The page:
1971 was a good year for female singer-songwriters. Make that the year, as the release of Joni Mitchell?s Blue and Carole King?s Tapestry – the quintessential albums of the nascent genre — made clear. Blue remains a touchstone for all pop poetesses who followed, yet Tapestry was nothing less than a commercial and cultural phenomenon. The question of why the latter touched the hearts (and pocketbooks) of so many listeners is raised once again by the new double-disc Legacy Edition of the classic recording. The answer may lie in the album’s dual nature. King tapped brilliantly into the zeitgeist, merging the confessional, feminist, and psychological/spiritual ruminations of a nation in flux (“You?ve Got a Friend,” “Beautiful,” “Way Over Yonder,” and the blatantly personal title track.) Yet Tapestry is also characterized by the seductive musical craftsmanship that had already established King as a legendary Top 40 composer. “I Feel the Earth Move,” “Where You Lead,” “So Far Away” are examples of gorgeous pop at its most polished and accessible. And it didn?t take a radical politico to parse the lyrics, or feel the earnest tug of the album?s doggedly optimist nature. Not to beg comparisons, but King was not about to spill blood or ponder the abyss as willingly as Mitchell did on her opus. But when has America been anything other than a dual-natured animal, its people longing for idiosyncratic expression and well-made comfort in equal measure? In that regard, King had her finger firmly on the nation?s pulse.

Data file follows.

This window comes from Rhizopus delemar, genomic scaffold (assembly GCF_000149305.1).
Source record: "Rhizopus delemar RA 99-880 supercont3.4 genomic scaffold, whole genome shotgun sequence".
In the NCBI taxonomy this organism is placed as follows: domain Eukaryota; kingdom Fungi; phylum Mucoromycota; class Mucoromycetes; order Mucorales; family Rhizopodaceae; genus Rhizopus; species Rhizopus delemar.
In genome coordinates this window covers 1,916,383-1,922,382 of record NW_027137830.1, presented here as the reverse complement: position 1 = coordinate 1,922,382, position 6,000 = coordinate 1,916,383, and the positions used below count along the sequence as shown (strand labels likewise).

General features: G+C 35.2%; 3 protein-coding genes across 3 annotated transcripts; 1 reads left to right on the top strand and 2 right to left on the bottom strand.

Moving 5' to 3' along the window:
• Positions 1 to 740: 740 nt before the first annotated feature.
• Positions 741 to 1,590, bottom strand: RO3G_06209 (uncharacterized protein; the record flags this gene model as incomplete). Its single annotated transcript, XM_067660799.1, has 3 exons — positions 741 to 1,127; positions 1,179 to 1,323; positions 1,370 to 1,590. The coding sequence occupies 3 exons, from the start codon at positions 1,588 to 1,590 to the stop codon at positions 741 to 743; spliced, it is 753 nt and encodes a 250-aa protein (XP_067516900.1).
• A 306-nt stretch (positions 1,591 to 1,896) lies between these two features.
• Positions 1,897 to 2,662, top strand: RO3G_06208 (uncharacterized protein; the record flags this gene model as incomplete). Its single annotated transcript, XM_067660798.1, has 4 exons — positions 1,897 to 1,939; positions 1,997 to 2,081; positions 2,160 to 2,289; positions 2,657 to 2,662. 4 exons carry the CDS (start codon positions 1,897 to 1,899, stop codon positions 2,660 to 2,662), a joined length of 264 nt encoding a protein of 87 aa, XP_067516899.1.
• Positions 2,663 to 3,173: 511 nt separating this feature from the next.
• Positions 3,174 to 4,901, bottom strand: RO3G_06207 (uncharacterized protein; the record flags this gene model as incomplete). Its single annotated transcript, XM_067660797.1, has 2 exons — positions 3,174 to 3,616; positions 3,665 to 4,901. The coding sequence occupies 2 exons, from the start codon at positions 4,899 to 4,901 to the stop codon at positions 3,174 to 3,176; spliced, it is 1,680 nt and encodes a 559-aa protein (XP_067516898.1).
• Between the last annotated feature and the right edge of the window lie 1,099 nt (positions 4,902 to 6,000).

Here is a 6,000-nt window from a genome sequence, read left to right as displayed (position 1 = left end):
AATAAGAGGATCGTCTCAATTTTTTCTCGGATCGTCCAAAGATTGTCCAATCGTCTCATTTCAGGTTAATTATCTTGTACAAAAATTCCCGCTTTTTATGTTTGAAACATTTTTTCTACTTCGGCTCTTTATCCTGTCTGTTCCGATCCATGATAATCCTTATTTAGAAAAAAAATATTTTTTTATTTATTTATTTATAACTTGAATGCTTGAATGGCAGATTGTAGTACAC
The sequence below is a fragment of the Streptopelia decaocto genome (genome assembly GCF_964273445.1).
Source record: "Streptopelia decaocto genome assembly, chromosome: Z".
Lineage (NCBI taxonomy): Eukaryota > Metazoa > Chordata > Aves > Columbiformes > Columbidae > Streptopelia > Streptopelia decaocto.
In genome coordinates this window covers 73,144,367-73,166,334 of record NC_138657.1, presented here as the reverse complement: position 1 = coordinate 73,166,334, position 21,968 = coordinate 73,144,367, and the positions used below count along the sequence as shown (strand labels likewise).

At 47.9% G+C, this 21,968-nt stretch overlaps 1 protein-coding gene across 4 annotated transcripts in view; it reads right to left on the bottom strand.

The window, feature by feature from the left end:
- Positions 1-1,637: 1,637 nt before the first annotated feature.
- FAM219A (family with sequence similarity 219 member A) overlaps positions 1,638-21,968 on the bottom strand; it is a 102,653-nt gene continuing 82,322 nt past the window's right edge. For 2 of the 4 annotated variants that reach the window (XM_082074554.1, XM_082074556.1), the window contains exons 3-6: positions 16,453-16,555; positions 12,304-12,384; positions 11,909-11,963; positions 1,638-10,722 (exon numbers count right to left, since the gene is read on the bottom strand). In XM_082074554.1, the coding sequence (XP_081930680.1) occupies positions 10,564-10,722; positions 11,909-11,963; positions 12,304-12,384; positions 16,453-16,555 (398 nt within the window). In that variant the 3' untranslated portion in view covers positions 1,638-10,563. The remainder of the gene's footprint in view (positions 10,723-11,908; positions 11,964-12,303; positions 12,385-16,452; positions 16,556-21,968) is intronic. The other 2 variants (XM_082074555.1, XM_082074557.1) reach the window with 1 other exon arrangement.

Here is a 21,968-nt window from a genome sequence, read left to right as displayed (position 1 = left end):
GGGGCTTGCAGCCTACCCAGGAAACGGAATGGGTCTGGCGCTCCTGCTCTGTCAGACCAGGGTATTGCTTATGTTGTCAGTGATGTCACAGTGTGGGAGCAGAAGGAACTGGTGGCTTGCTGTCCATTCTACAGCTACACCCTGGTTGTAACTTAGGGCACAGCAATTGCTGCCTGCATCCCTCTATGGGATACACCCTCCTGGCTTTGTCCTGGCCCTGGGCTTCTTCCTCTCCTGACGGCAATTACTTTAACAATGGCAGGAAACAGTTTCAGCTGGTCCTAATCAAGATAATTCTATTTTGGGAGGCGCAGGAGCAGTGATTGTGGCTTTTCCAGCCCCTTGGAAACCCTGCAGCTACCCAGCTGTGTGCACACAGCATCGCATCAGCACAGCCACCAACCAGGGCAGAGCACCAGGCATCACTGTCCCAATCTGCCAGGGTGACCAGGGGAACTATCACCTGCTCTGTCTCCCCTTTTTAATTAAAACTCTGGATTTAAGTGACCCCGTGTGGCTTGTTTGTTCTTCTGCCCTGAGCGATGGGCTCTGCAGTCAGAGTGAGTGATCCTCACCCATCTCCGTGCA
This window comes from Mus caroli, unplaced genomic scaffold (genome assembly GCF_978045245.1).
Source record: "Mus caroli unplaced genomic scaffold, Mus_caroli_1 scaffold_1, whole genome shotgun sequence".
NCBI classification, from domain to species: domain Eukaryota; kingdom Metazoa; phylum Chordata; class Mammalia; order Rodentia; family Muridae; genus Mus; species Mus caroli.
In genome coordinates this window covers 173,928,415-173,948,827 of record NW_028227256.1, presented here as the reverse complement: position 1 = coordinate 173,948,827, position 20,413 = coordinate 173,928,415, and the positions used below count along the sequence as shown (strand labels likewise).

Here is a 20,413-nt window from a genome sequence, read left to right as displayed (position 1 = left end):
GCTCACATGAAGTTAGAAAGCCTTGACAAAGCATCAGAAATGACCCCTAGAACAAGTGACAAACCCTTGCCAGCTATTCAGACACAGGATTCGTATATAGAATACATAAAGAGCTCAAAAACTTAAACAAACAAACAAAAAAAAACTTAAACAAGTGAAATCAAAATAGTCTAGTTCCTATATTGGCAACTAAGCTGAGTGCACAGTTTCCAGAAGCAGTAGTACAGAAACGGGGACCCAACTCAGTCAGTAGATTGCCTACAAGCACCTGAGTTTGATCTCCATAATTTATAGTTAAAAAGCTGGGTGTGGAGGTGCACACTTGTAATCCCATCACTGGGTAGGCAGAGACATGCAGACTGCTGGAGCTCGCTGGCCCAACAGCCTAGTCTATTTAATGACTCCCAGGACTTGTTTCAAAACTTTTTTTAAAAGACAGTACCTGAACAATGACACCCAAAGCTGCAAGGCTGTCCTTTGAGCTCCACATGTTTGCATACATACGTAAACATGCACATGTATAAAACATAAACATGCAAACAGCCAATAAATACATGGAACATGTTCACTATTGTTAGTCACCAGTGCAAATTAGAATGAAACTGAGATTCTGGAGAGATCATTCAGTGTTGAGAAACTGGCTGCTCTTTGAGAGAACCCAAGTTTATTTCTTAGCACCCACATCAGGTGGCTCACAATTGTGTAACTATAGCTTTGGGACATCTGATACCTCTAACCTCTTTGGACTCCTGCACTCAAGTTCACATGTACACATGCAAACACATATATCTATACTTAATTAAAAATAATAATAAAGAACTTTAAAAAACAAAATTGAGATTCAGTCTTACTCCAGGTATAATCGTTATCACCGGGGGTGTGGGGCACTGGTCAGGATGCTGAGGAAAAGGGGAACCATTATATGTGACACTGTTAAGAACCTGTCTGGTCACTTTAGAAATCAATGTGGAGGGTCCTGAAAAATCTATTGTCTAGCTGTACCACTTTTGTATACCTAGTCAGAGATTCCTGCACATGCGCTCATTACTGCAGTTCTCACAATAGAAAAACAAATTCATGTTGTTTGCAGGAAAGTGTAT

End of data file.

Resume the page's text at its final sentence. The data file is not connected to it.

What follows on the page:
About the Author
Steve Futterman writes the "Jazz and Standards" listings for The New Yorker.